Jonathan Ollivier dancing with his wife and favourite dance partner Desiré Samaai in La Traviata

Aug 11

Soviet Composer Anniversaries

There are three major Russian and Georgian composer anniversaries in August 2015: Shostakovich, Glazunov, Kanchelli. All three composers’ lives have been affected by the political times they were born in.

Russian composers

 

Dmitri Shostakovich (40th death anniversary), who had a prolific output of 15 symphonies and six concerti despite the difficulties of working under the harsh and repressive Soviet regime in the early and middle of the twentieth century. His Seventh Symphony was composed and performed in Leningrad during the relentless Siege by the Germans which became a turning point in World War II, known to Soviet Russia as the Great Patriotic War.

Alexander Glazunov (150th birth anniversary), who was active in the second half of the 19th century, composing in the late Russian Romantic period. He was director of the Saint Petersburg Conservatory from 1905 until 1928. After the Bolshevik Revolution he reorganised the Conservatory into the Petrograd Conservatory and the Leningrad Conservatory. He finally left the Soviet Union in 1928. Shostakovich studied at the Conservatory while he was the director.

80th birthday of Georgian composer Giya Kancheli. He left the Soviet Union for Europe in 1991.

Aug 07

Cilla Black and the Beatles

Cilla Black photographed by David Farrell at the beginning of her career, with the Beatles on ‘Thank Your Lucky Stars’, 1960s.

Cilla Black 27 May 1943 – 1 August 2015

British entertainer who began her career as a singer in the 1960s, championed by the Beatles. Alongside her recording career, including 11 top ten hits in the 60s and 70s, she went on to work as a comedy actress and a prominent television personality, presenting her own variety show Cilla between 1968 and 1976, as well as Surprise, Surprise and Blind Date from the 1980s to the early 2000s.

Cilla Black and the Beatles

 

Aug 04

Ludmila Dvorakova, Czech opera singer, obituary photos

Ludmila Dvorakova, Czech soprano, worked at many of the famous European and American opera houses. She began her career in 1954 with the Prague National Theatre, later with the Vienna State Opera, and in 1960 with the Berlin State Opera, the Bayreuth Festival and in 1966 with the New York Metropolitan Opera and performed until 1985. She was famous for her Wagner arias. She died tragically in a fire in her house in Prague.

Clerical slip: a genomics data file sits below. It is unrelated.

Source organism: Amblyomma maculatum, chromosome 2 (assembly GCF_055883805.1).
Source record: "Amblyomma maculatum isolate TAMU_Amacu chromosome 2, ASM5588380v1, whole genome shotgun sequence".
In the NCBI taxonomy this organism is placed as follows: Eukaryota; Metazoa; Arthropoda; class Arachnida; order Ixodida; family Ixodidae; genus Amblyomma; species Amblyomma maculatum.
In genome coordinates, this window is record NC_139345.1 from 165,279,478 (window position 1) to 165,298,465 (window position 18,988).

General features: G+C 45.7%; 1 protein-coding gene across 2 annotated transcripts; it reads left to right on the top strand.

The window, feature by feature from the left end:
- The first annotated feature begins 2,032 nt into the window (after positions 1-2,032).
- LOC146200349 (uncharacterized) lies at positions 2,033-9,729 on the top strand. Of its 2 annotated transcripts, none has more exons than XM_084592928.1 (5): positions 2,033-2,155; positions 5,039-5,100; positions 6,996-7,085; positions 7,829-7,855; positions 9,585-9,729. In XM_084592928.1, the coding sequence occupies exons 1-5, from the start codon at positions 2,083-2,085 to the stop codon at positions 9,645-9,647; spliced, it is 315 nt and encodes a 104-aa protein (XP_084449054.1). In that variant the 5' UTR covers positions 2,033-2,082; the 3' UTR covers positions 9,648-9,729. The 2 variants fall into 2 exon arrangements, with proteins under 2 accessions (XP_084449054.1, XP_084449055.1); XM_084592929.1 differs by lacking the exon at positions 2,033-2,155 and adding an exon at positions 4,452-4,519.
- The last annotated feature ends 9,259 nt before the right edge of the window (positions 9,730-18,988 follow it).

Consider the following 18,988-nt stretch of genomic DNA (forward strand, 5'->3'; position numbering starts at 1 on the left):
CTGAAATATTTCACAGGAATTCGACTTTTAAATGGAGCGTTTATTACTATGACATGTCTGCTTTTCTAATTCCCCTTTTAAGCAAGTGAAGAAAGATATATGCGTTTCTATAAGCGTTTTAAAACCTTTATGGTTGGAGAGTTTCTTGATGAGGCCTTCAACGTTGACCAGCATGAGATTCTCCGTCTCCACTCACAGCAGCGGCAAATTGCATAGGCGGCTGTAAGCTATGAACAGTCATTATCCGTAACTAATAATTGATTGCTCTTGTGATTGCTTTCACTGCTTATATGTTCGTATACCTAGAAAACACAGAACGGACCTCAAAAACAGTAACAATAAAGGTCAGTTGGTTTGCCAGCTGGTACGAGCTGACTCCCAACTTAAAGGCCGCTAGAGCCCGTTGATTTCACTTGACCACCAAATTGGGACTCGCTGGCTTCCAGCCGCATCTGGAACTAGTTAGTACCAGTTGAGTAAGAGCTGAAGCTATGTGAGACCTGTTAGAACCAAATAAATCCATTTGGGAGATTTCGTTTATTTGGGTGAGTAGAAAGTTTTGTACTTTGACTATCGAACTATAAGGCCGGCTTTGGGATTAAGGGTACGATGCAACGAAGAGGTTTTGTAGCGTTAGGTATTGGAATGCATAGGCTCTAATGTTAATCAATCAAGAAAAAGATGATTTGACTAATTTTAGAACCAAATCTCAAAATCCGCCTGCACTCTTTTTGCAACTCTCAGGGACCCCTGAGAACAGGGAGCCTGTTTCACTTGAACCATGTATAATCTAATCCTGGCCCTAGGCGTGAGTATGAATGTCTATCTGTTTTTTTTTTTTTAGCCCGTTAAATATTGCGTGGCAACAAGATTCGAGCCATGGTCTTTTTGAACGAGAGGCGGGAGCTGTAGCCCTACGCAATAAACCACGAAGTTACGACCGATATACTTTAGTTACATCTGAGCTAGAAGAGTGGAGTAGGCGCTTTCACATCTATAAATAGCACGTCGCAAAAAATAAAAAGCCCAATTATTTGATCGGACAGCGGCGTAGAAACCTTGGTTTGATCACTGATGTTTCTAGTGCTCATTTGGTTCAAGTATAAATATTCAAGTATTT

11 July 1923 – 30 July 2015.

DVORAKOVA Ludmilla as Ortrud

As Ortrud in Wagner’s ‘Lohengrin’. Bavarian State Opera 1971.

© Sabine Toepffer/Deutsches Theater Museum/Lebrecht Music & Arts

Ludmila Dvorakova

In the role of Ortrud in Lohengrin, opera by Richard Wagner

© Metropolitan Opera Archives/Lebrecht Music & Arts

Ludmila Dvorakova

In the role of Senta in The Flying Dutchman

© Metropolitan Opera Archives/Lebrecht Music & Arts

Ludmila Dvorakova

In the role of Leonore in Fidelio, opera by Ludwig van Beethoven

© Metropolitan Opera Archives/Lebrecht Music & Arts

Ludmila DvorakovaLudmila Dvorakova

 

In the role of Leonore in Fidelio, opera by Ludwig van Beethoven

© Foto Fayer, Vienna/Lebrecht Music & Arts

Ludmila Dvorakova

© Foto Fayer, Vienna/Lebrecht Music & Arts

Ludmila Dvorakova

 

© Foto Fayer, Vienna/Lebrecht Music & Arts

Jul 31

Prokofiev Piano Concerto Marathon at the Royal Albert Hall

Valery Gergiev conducted all five of Prokofiev piano concertos in one concert on 28 July at the BBC Proms at the Royal Albert Hall, London.

Three outstanding Russian pianists were involved in this Prokofiev feast.

Pianist Sergei Babayan performed Prokofiev’s Piano Concerto No.2 in G minor; pianist Daniil Trifonov performed Prokofiev’s Piano Concerto No.1 in D flat major and No. 3 in C major; pianist Alexei Volodin performing Prokofiev’s Piano Concerto No. 4 in B flat major
Sergei Babayan

Sergei Babayan playing Prokofiev
Daniil Trifonov
Daniil Trifonov  playing Prokofiev Piano Concerto No 1
Alexei Volodin
Alexei Volodin performing Prokofiev
Valery Gergiev
Valery Gergiev conducting the London Symphony Orchestra
All images © Chris Christodoulou/Lebrecht Music & Arts